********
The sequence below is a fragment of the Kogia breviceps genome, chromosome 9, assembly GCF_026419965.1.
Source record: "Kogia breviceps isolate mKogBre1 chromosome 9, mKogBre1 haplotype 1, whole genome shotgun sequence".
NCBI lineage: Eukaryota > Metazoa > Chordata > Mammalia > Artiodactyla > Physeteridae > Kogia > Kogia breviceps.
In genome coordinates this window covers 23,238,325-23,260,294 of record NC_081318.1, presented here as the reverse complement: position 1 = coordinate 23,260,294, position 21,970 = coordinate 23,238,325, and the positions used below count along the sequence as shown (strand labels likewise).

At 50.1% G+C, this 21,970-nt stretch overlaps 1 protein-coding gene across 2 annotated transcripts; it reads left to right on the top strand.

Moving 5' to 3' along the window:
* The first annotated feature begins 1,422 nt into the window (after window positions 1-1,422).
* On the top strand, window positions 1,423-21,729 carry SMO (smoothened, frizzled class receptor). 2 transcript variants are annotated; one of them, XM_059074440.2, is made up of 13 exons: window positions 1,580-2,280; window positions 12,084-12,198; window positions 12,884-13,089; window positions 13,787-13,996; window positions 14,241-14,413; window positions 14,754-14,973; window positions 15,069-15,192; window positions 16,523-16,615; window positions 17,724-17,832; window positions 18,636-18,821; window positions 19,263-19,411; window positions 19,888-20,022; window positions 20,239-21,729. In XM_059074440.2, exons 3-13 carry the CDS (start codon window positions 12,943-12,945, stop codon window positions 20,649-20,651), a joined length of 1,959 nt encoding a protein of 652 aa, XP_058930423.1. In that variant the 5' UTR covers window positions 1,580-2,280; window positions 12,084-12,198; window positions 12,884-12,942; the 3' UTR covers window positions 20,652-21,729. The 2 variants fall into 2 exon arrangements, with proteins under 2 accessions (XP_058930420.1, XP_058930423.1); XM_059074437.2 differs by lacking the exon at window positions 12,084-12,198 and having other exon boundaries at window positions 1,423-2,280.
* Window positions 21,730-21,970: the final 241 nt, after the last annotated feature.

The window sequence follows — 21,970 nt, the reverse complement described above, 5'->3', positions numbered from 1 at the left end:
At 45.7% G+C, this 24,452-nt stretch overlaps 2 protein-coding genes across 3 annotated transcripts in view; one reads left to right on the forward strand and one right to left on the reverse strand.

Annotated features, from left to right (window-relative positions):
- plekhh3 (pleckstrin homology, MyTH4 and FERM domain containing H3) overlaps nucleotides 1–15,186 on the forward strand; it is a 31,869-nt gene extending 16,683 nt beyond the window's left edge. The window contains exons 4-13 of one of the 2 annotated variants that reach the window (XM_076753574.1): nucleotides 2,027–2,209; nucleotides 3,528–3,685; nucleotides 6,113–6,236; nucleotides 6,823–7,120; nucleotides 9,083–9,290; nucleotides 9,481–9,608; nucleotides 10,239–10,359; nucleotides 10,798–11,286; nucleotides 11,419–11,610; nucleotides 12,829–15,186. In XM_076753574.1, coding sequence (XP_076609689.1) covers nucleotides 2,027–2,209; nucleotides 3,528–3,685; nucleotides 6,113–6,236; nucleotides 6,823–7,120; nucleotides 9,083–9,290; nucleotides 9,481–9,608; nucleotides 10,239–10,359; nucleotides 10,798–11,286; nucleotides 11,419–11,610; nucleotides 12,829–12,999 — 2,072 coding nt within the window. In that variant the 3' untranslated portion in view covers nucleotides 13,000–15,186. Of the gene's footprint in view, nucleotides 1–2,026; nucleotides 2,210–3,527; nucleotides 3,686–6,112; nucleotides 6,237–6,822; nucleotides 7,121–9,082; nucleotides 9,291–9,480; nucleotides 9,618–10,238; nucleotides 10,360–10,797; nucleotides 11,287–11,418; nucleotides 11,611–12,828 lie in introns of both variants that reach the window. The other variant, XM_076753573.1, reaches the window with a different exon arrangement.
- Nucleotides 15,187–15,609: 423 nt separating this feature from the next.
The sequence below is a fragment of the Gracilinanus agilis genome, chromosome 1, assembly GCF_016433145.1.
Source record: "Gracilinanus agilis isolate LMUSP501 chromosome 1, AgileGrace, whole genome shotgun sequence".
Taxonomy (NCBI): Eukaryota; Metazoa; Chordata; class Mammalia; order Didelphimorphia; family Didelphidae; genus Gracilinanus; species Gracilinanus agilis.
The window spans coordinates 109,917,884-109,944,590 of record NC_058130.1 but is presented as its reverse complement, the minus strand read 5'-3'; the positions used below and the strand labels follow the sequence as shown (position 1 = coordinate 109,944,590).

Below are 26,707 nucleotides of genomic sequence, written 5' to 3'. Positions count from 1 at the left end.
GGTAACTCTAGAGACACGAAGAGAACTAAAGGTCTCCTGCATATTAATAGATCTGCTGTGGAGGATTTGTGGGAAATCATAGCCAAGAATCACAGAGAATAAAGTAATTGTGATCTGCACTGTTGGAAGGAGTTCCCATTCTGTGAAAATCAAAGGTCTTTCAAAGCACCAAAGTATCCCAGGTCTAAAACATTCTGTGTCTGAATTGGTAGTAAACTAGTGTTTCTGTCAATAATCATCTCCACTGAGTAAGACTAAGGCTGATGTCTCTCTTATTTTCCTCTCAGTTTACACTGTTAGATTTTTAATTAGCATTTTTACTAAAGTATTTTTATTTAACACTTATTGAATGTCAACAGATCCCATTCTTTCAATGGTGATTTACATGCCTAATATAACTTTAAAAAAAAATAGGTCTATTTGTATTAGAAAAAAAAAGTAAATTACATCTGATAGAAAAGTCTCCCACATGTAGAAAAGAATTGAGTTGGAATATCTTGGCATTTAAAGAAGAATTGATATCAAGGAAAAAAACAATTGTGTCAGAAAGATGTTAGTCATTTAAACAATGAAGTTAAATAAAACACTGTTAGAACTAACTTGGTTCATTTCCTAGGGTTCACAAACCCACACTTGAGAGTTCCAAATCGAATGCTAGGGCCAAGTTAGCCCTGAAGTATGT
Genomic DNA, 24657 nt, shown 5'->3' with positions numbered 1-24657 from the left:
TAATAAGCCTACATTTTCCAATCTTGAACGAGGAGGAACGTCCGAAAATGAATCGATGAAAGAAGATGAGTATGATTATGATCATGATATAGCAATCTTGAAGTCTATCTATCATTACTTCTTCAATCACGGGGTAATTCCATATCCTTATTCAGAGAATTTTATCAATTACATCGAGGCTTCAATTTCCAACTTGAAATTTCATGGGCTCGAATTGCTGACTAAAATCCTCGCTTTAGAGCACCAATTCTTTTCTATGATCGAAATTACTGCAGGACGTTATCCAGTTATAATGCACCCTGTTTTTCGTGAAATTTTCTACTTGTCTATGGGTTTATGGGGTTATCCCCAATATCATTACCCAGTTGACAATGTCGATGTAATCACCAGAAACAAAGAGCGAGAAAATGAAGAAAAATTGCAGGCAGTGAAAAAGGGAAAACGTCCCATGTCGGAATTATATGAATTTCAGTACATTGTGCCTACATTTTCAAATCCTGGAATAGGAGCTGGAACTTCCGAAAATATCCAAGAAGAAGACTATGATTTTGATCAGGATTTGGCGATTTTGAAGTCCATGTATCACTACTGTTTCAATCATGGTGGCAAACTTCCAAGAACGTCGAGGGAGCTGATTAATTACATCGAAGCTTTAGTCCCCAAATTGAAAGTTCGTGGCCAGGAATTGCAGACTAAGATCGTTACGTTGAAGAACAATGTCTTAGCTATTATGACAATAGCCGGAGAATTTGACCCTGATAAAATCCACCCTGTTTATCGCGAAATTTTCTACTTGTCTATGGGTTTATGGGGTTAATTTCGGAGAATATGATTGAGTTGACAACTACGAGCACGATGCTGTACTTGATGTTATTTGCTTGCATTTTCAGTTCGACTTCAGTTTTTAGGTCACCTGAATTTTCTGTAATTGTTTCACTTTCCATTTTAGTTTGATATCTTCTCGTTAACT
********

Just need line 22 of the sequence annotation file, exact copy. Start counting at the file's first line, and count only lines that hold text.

TAATAAGCCTACATTTTCCAATCTTGAACGAGGAGGAACGTCCGAAAATGAATCGATGAAAGAAGATGAGTATGATTATGATCATGATATAGCAATCTTGAAGTCTATCTATCATTACTTCTTCAATCACGGGGTAATTCCATATCCTTATTCAGAGAATTTTATCAATTACATCGAGGCTTCAATTTCCAACTTGAAATTTCATGGGCTCGAATTGCTGACTAAAATCCTCGCTTTAGAGCACCAATTCTTTTCTATGATCGAAATTACTGCAGGACGTTATCCAGTTATAATGCACCCTGTTTTTCGTGAAATTTTCTACTTGTCTATGGGTTTATGGGGTTATCCCCAATATCATTACCCAGTTGACAATGTCGATGTAATCACCAGAAACAAAGAGCGAGAAAATGAAGAAAAATTGCAGGCAGTGAAAAAGGGAAAACGTCCCATGTCGGAATTATATGAATTTCAGTACATTGTGCCTACATTTTCAAATCCTGGAATAGGAGCTGGAACTTCCGAAAATATCCAAGAAGAAGACTATGATTTTGATCAGGATTTGGCGATTTTGAAGTCCATGTATCACTACTGTTTCAATCATGGTGGCAAACTTCCAAGAACGTCGAGGGAGCTGATTAATTACATCGAAGCTTTAGTCCCCAAATTGAAAGTTCGTGGCCAGGAATTGCAGACTAAGATCGTTACGTTGAAGAACAATGTCTTAGCTATTATGACAATAGCCGGAGAATTTGACCCTGATAAAATCCACCCTGTTTATCGCGAAATTTTCTACTTGTCTATGGGTTTATGGGGTTAATTTCGGAGAATATGATTGAGTTGACAACTACGAGCACGATGCTGTACTTGATGTTATTTGCTTGCATTTTCAGTTCGACTTCAGTTTTTAGGTCACCTGAATTTTCTGTAATTGTTTCACTTTCCATTTTAGTTTGATATCTTCTCGTTAACT